Vir­ginia Tech stay­ing with de­fen­sive switch that car­ried team late last year

Richmond Times-Dispatch - - SPORTS - BY MIKE BAR­BER

“We com­pletely threw away ev­ery­thing we had done de­fen­sively af­ter Mi­ami beat us [last Fe­bru­ary]. It was all brand new.” Vir­ginia Tech men’s bas­ket­ball coach Buzz Wil­liams, on the sys­tem the Hok­ies switched to that clogs the paint

LBLACKSBURG ate last sea­son, with his Vir­ginia Tech team strug­gling on the de­fen­sive end of the floor, Buzz Wil­liams made a dra­matic change. He scrapped the true man-to-man scheme he has fa­vored since his time at Mar­quette and fo­cused on an ap­proach with more help on the perime­ter.

In­stead of deny­ing the lane, the Hok­ies clogged the paint.

The re­sult? Tech held its op­po­nents to 66.3 points per game af­ter the switch and re­turned to the NCAA tour­na­ment.

“I think the new de­fense, that’s our iden­tity now,” se­nior for­ward Ahmed Hill said. “That’s how we’re go­ing to run things from now on. It’s still kind of man-to-man, but we just help more. It’s how you fly around and guard the ball as hard as you can. It’s still the man prin­ci­ples, but with cer­tain things you’ve got to help.”

If Wil­liams didn’t ex­actly throw the baby out with the bath­wa­ter, he cer­tainly re­mod­eled the en­tire bath­room. The new fixed-up prod­uct would have made “Flip or Flop” proud.

“We com­pletely threw away ev­ery­thing we had done

de­fen­sively af­ter Mi­ami beat us,” Wil­liams said. “It was all brand new.”

And it’s how he plans to open the sea­son when No. 15 Tech tips off Fri­day night at home against Gard­ner Webb.

“Go­ing into this sea­son all of our prep … has been to­wards how we closed down the sea­son de­fen­sively,” Wil­liams said.

It was an 84-75 loss to Mi­ami in Blacksburg on Feb. 3 that prompted the change.

Af­ter that, prac­tices fo­cused al­most ex­clu­sively on de­fense. Line­ups re­flected the new em­pha­sis. Se­nior point guard Devin Wil­son be­came a starter. Se­nior wing Justin Bibbs saw an in­crease in min­utes. Why? Those two were the team’s best de­fend­ers, both on the ball and in terms of help­ing.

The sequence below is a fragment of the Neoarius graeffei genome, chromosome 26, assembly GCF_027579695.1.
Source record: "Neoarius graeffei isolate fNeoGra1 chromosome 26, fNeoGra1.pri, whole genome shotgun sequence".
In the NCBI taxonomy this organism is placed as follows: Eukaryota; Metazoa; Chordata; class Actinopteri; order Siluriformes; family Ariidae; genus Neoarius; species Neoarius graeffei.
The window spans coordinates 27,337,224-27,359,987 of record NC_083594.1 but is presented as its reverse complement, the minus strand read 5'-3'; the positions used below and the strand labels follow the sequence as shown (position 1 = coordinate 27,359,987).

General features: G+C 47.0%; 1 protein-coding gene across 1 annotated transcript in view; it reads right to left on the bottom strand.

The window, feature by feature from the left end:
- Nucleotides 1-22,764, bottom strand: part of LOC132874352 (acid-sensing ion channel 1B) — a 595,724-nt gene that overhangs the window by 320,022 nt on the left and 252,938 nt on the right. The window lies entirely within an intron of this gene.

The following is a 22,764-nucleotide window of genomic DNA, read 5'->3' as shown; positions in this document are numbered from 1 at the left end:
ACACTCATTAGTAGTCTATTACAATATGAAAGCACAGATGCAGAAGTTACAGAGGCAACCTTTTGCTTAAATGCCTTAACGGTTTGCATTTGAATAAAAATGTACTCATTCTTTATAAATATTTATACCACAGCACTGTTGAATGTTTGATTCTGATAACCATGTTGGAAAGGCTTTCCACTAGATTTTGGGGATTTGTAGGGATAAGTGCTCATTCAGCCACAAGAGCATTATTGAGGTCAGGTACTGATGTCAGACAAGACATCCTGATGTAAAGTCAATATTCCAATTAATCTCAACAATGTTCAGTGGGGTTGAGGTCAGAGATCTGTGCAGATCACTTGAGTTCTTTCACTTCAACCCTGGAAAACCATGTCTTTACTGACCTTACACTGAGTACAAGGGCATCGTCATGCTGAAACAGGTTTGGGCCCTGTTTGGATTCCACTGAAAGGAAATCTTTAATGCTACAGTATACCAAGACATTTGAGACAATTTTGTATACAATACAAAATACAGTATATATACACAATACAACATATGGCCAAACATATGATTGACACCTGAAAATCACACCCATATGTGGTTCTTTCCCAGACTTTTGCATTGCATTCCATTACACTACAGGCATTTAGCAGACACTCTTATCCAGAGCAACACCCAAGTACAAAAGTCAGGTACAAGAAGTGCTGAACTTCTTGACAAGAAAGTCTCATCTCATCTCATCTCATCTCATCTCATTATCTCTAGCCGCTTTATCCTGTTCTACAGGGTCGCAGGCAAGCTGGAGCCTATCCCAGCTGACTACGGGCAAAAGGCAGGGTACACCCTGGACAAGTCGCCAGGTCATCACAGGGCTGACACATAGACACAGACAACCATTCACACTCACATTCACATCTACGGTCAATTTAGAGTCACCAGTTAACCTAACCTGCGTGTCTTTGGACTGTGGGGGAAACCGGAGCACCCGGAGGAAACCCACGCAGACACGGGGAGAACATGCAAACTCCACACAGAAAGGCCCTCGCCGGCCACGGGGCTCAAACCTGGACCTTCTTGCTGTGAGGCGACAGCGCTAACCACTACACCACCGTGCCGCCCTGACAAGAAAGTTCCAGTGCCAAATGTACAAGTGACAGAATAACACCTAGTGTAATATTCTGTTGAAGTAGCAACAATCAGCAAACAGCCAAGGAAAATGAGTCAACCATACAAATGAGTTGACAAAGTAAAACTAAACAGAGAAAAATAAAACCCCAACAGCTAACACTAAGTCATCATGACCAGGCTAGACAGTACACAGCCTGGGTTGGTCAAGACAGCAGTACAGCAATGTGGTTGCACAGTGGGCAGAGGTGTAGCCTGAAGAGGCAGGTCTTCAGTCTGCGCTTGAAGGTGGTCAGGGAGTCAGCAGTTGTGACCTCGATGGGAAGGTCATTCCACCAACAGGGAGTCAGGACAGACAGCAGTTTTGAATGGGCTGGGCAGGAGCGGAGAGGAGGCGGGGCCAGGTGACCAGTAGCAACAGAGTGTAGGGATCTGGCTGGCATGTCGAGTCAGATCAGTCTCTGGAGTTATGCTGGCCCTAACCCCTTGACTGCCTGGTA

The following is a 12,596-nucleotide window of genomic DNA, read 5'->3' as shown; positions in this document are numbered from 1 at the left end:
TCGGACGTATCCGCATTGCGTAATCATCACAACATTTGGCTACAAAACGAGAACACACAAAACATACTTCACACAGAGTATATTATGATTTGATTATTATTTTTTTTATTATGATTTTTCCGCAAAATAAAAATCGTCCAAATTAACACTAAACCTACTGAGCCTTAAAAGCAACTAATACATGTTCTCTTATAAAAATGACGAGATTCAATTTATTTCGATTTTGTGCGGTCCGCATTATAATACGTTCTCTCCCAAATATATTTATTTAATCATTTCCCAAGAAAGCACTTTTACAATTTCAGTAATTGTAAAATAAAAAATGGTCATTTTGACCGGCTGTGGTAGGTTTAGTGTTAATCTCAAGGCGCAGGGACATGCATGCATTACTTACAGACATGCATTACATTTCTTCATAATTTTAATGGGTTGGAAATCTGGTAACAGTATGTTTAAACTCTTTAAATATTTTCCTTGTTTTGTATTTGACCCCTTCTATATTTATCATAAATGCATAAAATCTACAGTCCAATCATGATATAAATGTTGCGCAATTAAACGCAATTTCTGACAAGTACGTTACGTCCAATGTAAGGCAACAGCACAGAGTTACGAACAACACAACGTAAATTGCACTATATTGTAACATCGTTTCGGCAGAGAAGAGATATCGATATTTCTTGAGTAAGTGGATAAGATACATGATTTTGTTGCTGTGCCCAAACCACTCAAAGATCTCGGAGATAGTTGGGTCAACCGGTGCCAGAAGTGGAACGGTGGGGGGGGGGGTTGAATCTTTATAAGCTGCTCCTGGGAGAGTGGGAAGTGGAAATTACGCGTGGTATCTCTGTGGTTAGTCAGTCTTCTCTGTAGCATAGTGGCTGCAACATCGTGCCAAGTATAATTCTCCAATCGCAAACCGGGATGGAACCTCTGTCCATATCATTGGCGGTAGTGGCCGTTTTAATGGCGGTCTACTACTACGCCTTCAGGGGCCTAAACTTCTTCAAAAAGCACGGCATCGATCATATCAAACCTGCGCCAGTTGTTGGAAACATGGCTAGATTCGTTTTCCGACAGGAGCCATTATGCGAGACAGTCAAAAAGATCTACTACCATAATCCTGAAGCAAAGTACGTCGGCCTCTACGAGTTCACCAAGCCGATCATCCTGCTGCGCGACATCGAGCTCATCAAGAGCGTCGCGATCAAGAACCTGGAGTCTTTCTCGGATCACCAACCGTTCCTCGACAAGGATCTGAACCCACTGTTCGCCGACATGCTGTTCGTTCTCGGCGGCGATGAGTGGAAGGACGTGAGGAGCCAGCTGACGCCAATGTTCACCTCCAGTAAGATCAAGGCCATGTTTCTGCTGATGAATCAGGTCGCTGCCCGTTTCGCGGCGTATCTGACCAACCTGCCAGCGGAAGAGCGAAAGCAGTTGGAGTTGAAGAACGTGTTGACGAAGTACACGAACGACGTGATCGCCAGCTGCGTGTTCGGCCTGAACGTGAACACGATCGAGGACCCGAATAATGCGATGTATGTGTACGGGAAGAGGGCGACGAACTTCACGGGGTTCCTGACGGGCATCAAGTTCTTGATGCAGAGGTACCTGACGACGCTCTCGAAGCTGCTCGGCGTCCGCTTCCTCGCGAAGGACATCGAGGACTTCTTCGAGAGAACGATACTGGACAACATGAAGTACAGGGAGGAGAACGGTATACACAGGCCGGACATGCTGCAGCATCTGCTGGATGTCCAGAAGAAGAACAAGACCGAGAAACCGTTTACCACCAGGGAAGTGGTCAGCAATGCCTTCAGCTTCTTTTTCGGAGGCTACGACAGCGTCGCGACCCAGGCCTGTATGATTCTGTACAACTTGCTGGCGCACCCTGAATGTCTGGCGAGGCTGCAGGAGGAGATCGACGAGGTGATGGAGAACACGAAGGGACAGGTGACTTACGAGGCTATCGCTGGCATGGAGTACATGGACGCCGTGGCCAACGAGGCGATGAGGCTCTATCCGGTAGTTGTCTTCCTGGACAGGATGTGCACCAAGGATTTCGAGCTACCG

Af­ter al­low­ing 84 to the Hur­ri­canes in that di­rec­tion-shift­ing loss, Tech didn’t al­low an op­po­nent more than 75 un­til its first-round NCAA loss, 86-83 to Alabama.

Tech fin­ished the reg­u­lar sea­son by win­ning five of its last eight games. That stretch in­cluded a road win over then-No. 2 Vir­ginia and home wins over na­tion­ally ranked Duke and Clem­son.

The Hok­ies gave up an av­er­age of 73.7 points through their first 23 con­tests. Af­ter the Mi­ami beat­ing and the switch on de­fense, that num­ber dropped to 66.3 over the fi­nal eight reg­u­lar-sea­son games, help­ing Tech make it back to the NCAA tour­na­ment for the sec­ond straight sea­son — its first con­sec­u­tive NCAA bids since 1985 and 1986.

Wil­son and Bibbs were both se­niors. This pre­sea­son, Wil­liams ran a film ses­sion de­signed to high­light what that duo brought to the de­fense and em­pha­size what it would take to re­place them. Add in se­nior for­ward Chris Clarke’s in­def­i­nite sus­pen­sion, and it’s likely Hill will get many more min­utes this sea­son.

Last year, Hill, by his own as­sess­ment, strug­gled with the tran­si­tion to the new de­fense. His of­fense suf­fered and his min­utes dropped.

“I wasn’t com­fort­able when we first started,” Hill said. “I had to watch a whole lot of film. I’ve been work­ing on learn­ing new ro­ta­tions, new spots, and I think I’ve im­proved.”

Se­nior wing Ty Out­law said the team also has a match-up zone and other de­fenses it can sprin­kle in this sea­son as well.

“Our coaches don’t like to have [a] steady diet of any­thing,” Out­law said. “They like to have an en­sem­ble of things to throw at you. We have match-up zones, tra­di­tional zones, press zones.”

Wil­liams has rapidly trans­formed Tech bas­ket­ball, tak­ing the Hok­ies from the cel­lar of the ACC to be­ing com­pet­i­tive in the na­tion’s most com­pet­i­tive con­fer­ence. He’s done it with an al­mostun­matched will­ing­ness to change his team, from year to year, week to week and even game to game.

Of­fen­sively, his first two years fo­cused on get­ting to the free throw line, driv­ing hard to the bas­ket on al­most ev­ery pos­ses­sion. The past two have re­lied on 3-point shoot­ing, get­ting pen­e­tra­tion with the idea of kick­ing it out for 3-point­ers.

But it was last year’s de­fen­sive shift that was per­haps his most dra­matic, un­ex­pected and im­por­tant coach­ing ma­neu­ver.

And he’s pre­pared to adapt again.

“I’m cu­ri­ous if, within how we play de­fen­sively, as teams ad­just to that be­com­ing a steady diet, how can we make tweaks to that rel­a­tive to the op­po­nent rel­a­tive to ballscreen cov­er­age, rel­a­tive even to per­son­nel,” Wil­liams said. “I don’t have the an­swer to that yet.”

His­tory in­di­cates he’ll find it.

Vir­ginia Tech’s Justin Robinson, reach­ing for a ball against Clem­son’s Mar­c­quise Reed in a game last sea­son, is now a se­nior. Robinson and the Hok­ies surged late last sea­son af­ter chang­ing their de­fen­sive scheme.



Vir­ginia Tech’s Ahmed Hill (bot­tom) said he ini­tially strug­gled with the team’s tran­si­tion to a new de­fense from its tra­di­tional man-to-man scheme in Fe­bru­ary.

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